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Here’s Bill Gates’s 2017 Holiday Reading List

Five books–from urban poverty to the history of energy–that the philanthropist says you should be reading this winter.

Here’s Bill Gates’s 2017 Holiday Reading List

Bill Gates just released his 2017 holiday reading list, part of a semi-annual effort to push the public toward five books that might expand how they think or feel. Of course, showing off his personal library gives us a chance to read between the lines about the tech mogul-turned-billionaire philanthropist’s own priorities.

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Gates has posted his choices on his Gates Notes blog, along with a preamble about other “books on a bunch of diverse subjects” that were great but excluded this year. Consider this the honorable mention section: It covers topics like the rise of ISIS, mental illness as a main plot point, and how racial segregation developed, in case you think his limited selection is out of touch. (He also made sure to include one female author after an all-male-author list a few years ago; though 20% could be better.)

For the top five, he offers an almost cozy endorsement. “If you’re looking to curl up by the fireplace with a great read this holiday season, you can’t go wrong with one of these,” he writes. Maybe serious philosophical and scientific concepts make good bedfellows. Here’s the list:

The Best We Could Do, by Thi Bui

In a way, this graphic novel and personal memoir is a good proxy for understanding the heartbreak and challenges of the current refugee crisis through a different historical lens. “The author’s family fled Vietnam in 1978,” Gates writes. “After giving birth to her own child, she decides to learn more about her parents’ experiences growing up in a country torn apart by foreign occupiers.” Buy it here.

[Cover Image: Crown Publishing]

Evicted: Poverty and Profit in the American City, by Matthew Desmond

“If you want a good understanding of how the issues that cause poverty are intertwined, you should read this book about the eviction crisis in Milwaukee,” Gates writes. Desmond, a sociologist from Princeton (and Gates Foundation grantee), spent 18 months living alongside residents in two impoverished areas of that city–one mostly black, and the other white. The book won a Pulitzer. Buy it here.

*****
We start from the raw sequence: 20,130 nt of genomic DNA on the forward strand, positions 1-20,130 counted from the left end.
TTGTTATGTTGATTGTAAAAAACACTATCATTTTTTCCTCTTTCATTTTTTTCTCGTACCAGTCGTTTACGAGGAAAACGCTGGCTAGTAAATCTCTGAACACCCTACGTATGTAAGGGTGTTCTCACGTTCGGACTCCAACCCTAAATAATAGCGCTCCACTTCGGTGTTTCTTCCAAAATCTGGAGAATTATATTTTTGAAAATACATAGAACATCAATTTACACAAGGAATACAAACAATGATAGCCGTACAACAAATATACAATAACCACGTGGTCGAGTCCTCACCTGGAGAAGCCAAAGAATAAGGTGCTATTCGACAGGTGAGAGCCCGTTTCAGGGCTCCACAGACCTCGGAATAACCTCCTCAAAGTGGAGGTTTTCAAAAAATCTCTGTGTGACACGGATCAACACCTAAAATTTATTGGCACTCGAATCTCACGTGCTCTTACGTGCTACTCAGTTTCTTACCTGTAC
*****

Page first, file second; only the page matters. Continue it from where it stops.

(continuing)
[Cover Image: Blue Rider Press]

Believe Me: A Memoir of Love, Death, and Jazz Chickens, by Eddie Izzard

This book serves as Gates’s endorsement of strong work ethic. “Izzard’s personal story is fascinating: He survived a difficult childhood and worked relentlessly to overcome his lack of natural talent and become an international star,” he writes. But it’s also a funny book by a talented comedian, and a moving story about coming out as transgender. Buy it here.

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[Cover Image: Grove Atlantic][Cover Image: Grove Atlantic]

The Sympathizer, by Viet Thanh Nguyen

As ever-more countries devolve into nationalistic, isolationist behavior, this work of historical fiction uses the Vietnam War as another parable: It’s a spy thriller featuring a double-agent that explores the humanity of everyone involved in that conflict. The author “tackles the role of individual morality in a time of war,” writes Gates. This one also won a Pulitzer. Buy it here.

[Cover Image: MIT Press]

Energy and Civilization: A History, by Vaclav Smil

Modern society has been shaped by centuries of breakthroughs in energy creation and transfer, enabling plenty of comfy, well-lit spaces, enough to eat, and ways to zip between them. Smil, a professor emeritus at the University of Manitoba, spells out how that happened–“from the era of donkey-powered mills to today’s quest for renewable energy,” Gates writes. This should make the chase for a cheap, clean fuel for the developing world feel ever more pressing. Buy it here.

About the author

Ben Paynter is a senior writer at Fast Company covering social impact, the future of philanthropy, and innovative food companies. His work has appeared in Wired, Bloomberg Businessweek, and the New York Times, among other places.

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